Katia Beauchamp talks about cosmetic products the way a tech CEO might talk about a smartphone’s functionality. Details, like the salt content in hairspray or the amount of product that clings to the tip of a mascara brush, are critical, and the beauty-junkie consumers her company serves rival Apple users in their tendency to be both obsessive and vocal about their products.
Beauchamp, 30, has been immersed in the beauty world ever since launching Birchbox with Hayley Barna in 2010, a few months after the two graduated from Harvard Business School, and her ability to speak her customers’ language is key to the company’s success. (Barna and Beauchamp share the No. 31 spot on our 40 Under 40 list)
Birchbox pioneered a subscription sampling model: Members pay a small monthly fee and receive a package of five beauty samples that they can then buy on Birchbox’s website in full size. It was an idea that took off, and within a year there was a clutch of cosmetic box-of-the-month competitors.
With $12 million in funding, Birchbox is dwarfed by other startups on our list. But it has quietly amassed some 400,000 subscribers, 200 employees, and revenue of more than $40 million. Growth is still surging, largely thanks to the acquisition of JolieBox, with a presence in France, the U.K., and Spain. Its men’s business, now a year and a half old, is also boosting sales, and more than half of all subscribers purchase full-size products on Birchbox.com.
The co-CEO setup is unique, and the founders indeed divide responsibilities evenly: Barna focuses on operations, technology, and customer relationships, while Beauchamp woos new brands and partners with companies, and steers the brand’s image in the critical beauty press.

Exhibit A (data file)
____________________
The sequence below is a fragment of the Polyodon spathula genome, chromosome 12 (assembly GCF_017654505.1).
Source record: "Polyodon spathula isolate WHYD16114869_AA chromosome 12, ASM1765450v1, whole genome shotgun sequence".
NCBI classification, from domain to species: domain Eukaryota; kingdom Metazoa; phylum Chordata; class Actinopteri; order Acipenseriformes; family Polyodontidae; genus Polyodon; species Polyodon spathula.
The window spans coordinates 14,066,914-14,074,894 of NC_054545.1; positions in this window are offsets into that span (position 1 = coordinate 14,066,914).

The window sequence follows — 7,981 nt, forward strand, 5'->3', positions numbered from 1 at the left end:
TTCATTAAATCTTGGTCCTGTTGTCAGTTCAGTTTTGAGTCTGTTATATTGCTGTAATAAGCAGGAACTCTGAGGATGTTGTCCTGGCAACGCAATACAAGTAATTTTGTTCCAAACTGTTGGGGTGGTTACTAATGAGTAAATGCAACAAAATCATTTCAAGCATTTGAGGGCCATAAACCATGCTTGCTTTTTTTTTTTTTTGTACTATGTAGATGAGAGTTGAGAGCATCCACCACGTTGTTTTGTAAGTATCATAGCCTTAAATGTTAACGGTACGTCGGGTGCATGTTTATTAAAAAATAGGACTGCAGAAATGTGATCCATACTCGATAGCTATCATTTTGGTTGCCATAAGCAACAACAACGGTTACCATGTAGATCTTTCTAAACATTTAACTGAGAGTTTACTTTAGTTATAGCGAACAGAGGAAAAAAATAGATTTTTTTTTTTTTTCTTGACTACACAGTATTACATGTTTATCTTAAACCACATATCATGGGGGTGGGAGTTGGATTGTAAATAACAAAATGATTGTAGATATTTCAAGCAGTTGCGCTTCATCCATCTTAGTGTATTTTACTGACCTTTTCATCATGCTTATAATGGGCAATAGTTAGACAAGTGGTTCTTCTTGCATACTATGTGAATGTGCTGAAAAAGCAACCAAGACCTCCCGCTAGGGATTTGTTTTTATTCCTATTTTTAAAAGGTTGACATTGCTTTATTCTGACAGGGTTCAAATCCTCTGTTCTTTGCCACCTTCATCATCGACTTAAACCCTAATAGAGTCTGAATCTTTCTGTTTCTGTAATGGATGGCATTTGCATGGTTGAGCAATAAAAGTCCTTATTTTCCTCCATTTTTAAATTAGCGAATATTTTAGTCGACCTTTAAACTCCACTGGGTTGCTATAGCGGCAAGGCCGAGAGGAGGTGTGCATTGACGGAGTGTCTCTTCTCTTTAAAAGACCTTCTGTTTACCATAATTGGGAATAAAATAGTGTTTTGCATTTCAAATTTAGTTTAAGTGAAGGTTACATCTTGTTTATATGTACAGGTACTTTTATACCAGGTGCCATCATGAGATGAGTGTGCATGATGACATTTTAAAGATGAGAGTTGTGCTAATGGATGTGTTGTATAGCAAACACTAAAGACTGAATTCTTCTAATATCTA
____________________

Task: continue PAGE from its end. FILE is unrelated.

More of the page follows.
As Birchbox’s profile has grown, so has Beauchamp’s. But her roots veer far from the sparkly beauty industry scene. Her parents divorced when she was 4, and she spent the bulk of her years in El Paso and her summers in Germany, where her father relocated, and Greece (her mother is Mexican; her father Greek). That meant traveling alone with her 7-year-old brother when she was just 5, but the dual life triggered her interest in global studies. In 2001 she headed to Vassar College; her first day on campus was also her first time visiting the East Coast.
The summer before her sophomore year, Beauchamp won a coveted internship at Estée Lauder, an experience she says was life-changing. She finagled a role working on the AV team so that she could sit in on executives’ meetings, and she became fascinated with the beauty business, where marketers had close knowledge of customer behavior and preferences. When she and Barna began working on a business plan, Beauchamp scrapped the paperwork and cold-emailed the CEOs of cosmetics companies she admired. After several agreed to work with the then-unnamed Birchbox, the duo decided to launch in September 2010 without the help of outside investors.
In a few short years Beauchamp has also evolved as a leader. She decentralizes power among her team, allowing them to execute their own ideas to realize Birchbox’s mission. “We’re building a bridge over a ravine and putting the next brick down as we step,” she says. One sample-size lip gloss at a time.
This story is from the October 07, 2013 issue of Fortune.